Please use this identifier to cite or link to this item: http://hdl.handle.net/2122/13102
Authors: Scala, Antonio* 
Lorito, Stefano* 
Romano, Fabrizio* 
Murphy, Shane* 
Selva, Jacopo* 
Basili, Roberto* 
Babeyko, Andrey* 
Herrero, André* 
Hoechner, Andreas* 
Løvholt, Finn* 
Maesano, Francesco Emanuele* 
Perfetti, Paolo* 
Tiberti, Mara Monica* 
Tonini, Roberto* 
Volpe, Manuela* 
Davies, Gareth* 
Festa, Gaetano* 
Power, William* 
Piatanesi, Alessio* 
Cirella, Antonella* 
Title: Effect of Shallow Slip Amplification Uncertainty on Probabilistic Tsunami Hazard Analysis in Subduction Zones: Use of Long-Term Balanced Stochastic Slip Models
Journal: Pure and Applied Geophysics 
Series/Report no.: /177 (2020)
Publisher: Springer
Issue Date: 2020
DOI: 10.1007/s00024-019-02260-x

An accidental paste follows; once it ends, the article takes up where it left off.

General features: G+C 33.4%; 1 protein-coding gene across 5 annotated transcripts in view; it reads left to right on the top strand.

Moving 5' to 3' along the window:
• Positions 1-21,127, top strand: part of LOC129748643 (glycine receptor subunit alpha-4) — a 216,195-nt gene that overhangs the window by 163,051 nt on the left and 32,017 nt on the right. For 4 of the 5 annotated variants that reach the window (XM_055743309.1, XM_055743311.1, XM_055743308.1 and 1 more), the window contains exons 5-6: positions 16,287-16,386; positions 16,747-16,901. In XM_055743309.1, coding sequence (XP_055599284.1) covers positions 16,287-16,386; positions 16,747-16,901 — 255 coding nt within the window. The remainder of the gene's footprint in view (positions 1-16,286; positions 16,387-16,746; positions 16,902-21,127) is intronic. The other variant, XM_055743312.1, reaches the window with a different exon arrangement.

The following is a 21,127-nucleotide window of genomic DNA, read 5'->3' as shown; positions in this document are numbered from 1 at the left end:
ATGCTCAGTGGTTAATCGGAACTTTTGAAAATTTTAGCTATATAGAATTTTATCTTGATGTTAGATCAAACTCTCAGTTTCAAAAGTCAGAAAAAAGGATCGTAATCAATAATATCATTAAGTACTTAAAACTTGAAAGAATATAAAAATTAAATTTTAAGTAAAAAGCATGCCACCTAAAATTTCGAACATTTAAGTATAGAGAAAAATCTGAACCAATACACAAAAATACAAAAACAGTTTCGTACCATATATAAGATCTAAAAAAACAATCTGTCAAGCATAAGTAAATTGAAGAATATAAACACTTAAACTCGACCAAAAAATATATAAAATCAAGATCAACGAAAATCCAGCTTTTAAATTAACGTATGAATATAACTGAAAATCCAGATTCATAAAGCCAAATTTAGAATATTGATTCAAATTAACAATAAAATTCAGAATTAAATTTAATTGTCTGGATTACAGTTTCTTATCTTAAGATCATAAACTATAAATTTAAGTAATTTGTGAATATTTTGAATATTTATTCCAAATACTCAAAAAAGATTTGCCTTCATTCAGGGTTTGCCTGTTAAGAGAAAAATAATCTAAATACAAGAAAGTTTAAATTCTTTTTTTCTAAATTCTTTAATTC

Abstract: The complexity of coseismic slip distributions influences the tsunami hazard posed by local and, to a certain extent, distant tsunami sources. Large slip concentrated in shallow patches was observed in recent tsunamigenic earthquakes, possibly due to dynamic amplification near the free surface, variable frictional conditions or other factors. We propose a method for incorporating enhanced shallow slip for subduction earthquakes while preventing systematic slip excess at shallow depths over one or more seismic cycles. The method uses the classic k−2 stochastic slip distributions, augmented by shallow slip amplification. It is necessary for deep events with lower slip to occur more often than shallow ones with amplified slip to balance the long-term cumulative slip. We evaluate the impact of this approach on tsunami hazard in the central and eastern Mediterranean Sea adopting a realistic 3D geometry for three subduction zones, by using it to model ~ 150,000 earthquakes with 𝑀𝑤 from 6.0 to 9.0. We combine earthquake rates, depth-dependent slip distributions, tsunami modeling, and epistemic uncertainty through an ensemble modeling technique. We found that the mean hazard curves obtained with our method show enhanced probabilities for larger inundation heights as compared to the curves derived from depth-independent slip distributions. Our approach is completely general and can be applied to any subduction zone in the world.
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